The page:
Voclosporin reversibly inhibits immunocompetent lymphocytes, particularly T-Lymphocytes in the G0 and G1 phase of the cell-cycle, and also reversibly inhibits the production and release of lymphokines. Through a number of processes voclosporin inhibits and prevents the activation of various transcription factors necessary for the induction of cytokine genes during T-cell activation. It is believed that the inhibition of activation of T-cells will have a positive modulatory effect in the treatment of LN. In addition to these immunologic impacts recent data suggests that CNIs have another subtle but important impact on the structural integrity of the podocytes (Faul C, et al. The actin cytoskeleton of kidney podocytes is a direct target of the antiproteinuric effect of cyclosporine A. Nat Med. 2008 Sep;14(9):931-8. doi: 10.1038/nm.1857). This data suggests that inhibition of calcineurin in patients with autoimmune kidney diseases helps stabilize the cellular actin-cytoskeleton of the podocytes thus having a structural impact on the podocyte and the subsequent leakage of protein into the urine, which is a key marker of patients suffering from LN.

Potential Voclosporin Clinical Benefits

The Company believes that voclosporin has shown a number of key clinical benefits over the existing commercially available CNIs (tacrolimus & cyclosporine). Firstly, CNI assay results have indicated that voclosporin is approximately four times more potent than its parent molecule cyclosporine, which would indicate an ability to give less drug and produce fewer potentially harmful metabolites. Secondly, cyclosporine inhibits the enterohepatic recirculation of MPA. The net effect of co-administration of CsA with MMF is reduced MPA systemic exposure by as much as 50% (D. Cattaneo et al. American Journal of Transplantation, 2005:12(5);2937-2944.). This drug interaction has not been observed with voclosporin and it is not expected that MPA blood exposure levels will be reduced with voclosporin co-administration. This is an extremely important fact to consider as most patients being treated with voclosporin for LN will already be taking MMF. Furthermore, pharmacokinetic and pharmacodynamics (“PK-PD”) analysis indicate lower PK-PD variability for voclosporin versus tacrolimus or cyclosporine, to the extent that the Company believes flat-dosing can be achieved for voclosporin. The currently available CNIs require extensive therapeutic drug monitoring which can often be costly, confusing and time consuming for treating physicians.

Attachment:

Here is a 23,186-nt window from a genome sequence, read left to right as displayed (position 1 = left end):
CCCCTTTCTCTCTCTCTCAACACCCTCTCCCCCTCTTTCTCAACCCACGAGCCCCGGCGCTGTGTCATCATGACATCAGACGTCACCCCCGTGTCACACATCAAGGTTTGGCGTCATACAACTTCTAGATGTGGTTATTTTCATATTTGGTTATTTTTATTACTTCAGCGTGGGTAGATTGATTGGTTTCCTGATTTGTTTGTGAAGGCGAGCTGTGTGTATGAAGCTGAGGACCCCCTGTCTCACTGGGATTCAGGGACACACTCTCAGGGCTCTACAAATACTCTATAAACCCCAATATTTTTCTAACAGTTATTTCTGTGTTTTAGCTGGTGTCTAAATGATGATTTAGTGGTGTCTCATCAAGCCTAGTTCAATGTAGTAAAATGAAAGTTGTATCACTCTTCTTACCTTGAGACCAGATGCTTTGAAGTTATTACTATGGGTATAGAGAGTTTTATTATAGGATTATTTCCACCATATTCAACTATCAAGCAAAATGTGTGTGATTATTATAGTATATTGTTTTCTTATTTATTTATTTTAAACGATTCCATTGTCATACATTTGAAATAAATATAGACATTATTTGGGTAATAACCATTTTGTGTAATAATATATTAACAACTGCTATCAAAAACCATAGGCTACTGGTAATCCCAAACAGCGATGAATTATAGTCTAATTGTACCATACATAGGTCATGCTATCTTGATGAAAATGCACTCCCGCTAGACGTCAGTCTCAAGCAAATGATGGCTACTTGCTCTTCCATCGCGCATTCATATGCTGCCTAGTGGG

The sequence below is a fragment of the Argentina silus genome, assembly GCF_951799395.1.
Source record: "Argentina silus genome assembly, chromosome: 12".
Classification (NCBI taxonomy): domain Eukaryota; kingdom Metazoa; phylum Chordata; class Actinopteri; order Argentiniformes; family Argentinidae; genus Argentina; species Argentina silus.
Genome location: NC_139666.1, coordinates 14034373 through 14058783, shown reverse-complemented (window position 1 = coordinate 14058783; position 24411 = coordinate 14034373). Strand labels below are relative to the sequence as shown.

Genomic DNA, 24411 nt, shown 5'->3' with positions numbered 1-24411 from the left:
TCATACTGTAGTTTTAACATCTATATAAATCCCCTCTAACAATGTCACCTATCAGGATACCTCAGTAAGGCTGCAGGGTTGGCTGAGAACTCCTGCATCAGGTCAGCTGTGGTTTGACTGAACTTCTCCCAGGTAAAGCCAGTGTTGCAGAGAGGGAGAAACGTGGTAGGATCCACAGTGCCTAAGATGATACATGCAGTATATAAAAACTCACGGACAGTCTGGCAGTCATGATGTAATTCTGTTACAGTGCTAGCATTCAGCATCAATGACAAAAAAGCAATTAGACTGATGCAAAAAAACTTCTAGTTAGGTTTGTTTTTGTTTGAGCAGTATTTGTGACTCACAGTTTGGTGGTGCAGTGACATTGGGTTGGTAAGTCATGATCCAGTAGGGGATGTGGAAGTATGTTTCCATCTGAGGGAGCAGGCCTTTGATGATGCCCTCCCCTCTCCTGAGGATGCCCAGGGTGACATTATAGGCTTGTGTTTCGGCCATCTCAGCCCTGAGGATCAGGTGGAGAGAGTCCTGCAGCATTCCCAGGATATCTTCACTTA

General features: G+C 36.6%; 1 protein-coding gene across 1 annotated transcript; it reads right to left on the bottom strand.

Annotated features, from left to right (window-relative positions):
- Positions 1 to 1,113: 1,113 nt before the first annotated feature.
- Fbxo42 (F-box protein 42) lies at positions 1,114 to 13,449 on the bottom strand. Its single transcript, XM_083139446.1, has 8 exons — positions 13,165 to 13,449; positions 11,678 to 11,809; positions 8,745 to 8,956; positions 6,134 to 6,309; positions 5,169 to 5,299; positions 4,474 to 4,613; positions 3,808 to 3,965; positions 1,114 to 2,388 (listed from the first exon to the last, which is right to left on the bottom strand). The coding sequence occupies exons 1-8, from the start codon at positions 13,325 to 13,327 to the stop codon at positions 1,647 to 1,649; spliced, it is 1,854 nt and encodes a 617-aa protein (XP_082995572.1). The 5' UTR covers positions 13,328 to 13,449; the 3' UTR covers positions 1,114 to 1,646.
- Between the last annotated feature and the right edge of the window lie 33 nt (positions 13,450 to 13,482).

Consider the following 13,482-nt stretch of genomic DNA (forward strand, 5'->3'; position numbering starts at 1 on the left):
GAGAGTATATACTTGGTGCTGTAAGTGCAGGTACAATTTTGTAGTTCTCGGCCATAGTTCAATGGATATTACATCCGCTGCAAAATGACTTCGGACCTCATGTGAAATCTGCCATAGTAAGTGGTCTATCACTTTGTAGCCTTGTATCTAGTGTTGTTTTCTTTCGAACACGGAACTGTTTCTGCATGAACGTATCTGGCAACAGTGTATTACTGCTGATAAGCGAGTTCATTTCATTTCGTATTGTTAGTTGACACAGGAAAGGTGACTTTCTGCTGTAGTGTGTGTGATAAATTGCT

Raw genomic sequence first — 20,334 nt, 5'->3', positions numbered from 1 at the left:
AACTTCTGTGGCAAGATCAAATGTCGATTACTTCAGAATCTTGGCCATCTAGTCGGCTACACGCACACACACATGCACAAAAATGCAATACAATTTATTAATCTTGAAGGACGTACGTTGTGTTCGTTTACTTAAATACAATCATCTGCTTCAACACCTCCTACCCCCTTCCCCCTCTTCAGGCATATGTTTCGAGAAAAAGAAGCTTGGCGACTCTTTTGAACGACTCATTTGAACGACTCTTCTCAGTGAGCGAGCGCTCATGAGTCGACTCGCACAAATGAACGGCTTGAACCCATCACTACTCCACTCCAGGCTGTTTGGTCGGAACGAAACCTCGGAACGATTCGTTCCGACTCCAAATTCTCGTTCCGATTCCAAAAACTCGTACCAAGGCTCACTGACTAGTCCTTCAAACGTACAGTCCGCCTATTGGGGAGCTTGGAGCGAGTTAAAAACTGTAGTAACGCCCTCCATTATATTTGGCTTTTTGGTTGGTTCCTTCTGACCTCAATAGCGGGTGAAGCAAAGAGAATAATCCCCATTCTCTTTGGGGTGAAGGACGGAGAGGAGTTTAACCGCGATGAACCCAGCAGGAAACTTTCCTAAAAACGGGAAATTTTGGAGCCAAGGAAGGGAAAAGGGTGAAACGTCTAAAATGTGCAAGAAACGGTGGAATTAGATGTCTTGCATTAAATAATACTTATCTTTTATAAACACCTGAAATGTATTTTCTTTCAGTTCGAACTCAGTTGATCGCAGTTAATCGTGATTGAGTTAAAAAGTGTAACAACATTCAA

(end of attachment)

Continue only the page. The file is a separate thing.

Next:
In a head-to-head study comparing voclosporin against cyclosporine in the treatment of psoriasis, cyclosporine was shown to cause significant increases in lipid levels as compared to voclosporin. The difference was statistically significant. This is



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important considering the fact that most lupus patients die of cardiovascular disease. In another study comparing voclosporin against tacrolimus in patients undergoing renal transplantation, the voclosporin group experienced a statistically significantly lower incidence of glucose intolerance and diabetes than tacrolimus treated patients. Additionally, in the Japanese tacrolimus study that led to the approval of this drug in Japan, almost 15% of tacrolimus patients experienced glucose intolerance (Miyasaka N, Kawai S, Hashimoto H. Efficacy and safety of tacrolimus for lupus nephritis: a placebo-controlled double-blind multicenter study. Mod Rheumatol. 2009;19(6):606-15. Epub 2009 Aug 18). This is a major limitation for physicians wanting to use this agent in lupus and is a well described side effect of tacrolimus.

The Company believes that voclosporin can be differentiated from the older CNIs and thus possess a unique position with the market.

Voclosporin Development History

More than 2,600 patients have been in voclosporin clinical trials including studies where voclosporin was compared to placebo or active control. The safety and tolerability profile of the drug therefore is well characterized. Phase 2 or later clinical studies that have been completed include studies in the following indications:

Psoriasis: To date, two Phase 3 studies in patients with moderate to severe psoriasis have been completed. The primary efficacy endpoint in both studies was a reduction in Psoriasis Area and Severity Index, which is a common measure of psoriasis disease severity. The first study treatment with voclosporin resulted in statistically significantly greater success rates than treatment with placebo by the twelfth week. In a second study comparing voclosporin against cyclosporine, the drug was not shown to be statistically non-inferior to cyclosporine in terms of efficacy; however voclosporin proved superior in terms of limiting elevations in hyperlipidemia. Due to the evolving psoriasis market dynamics and the changing standard of care for the treatment of this disease the Company has decided not to pursue further Phase 3 development.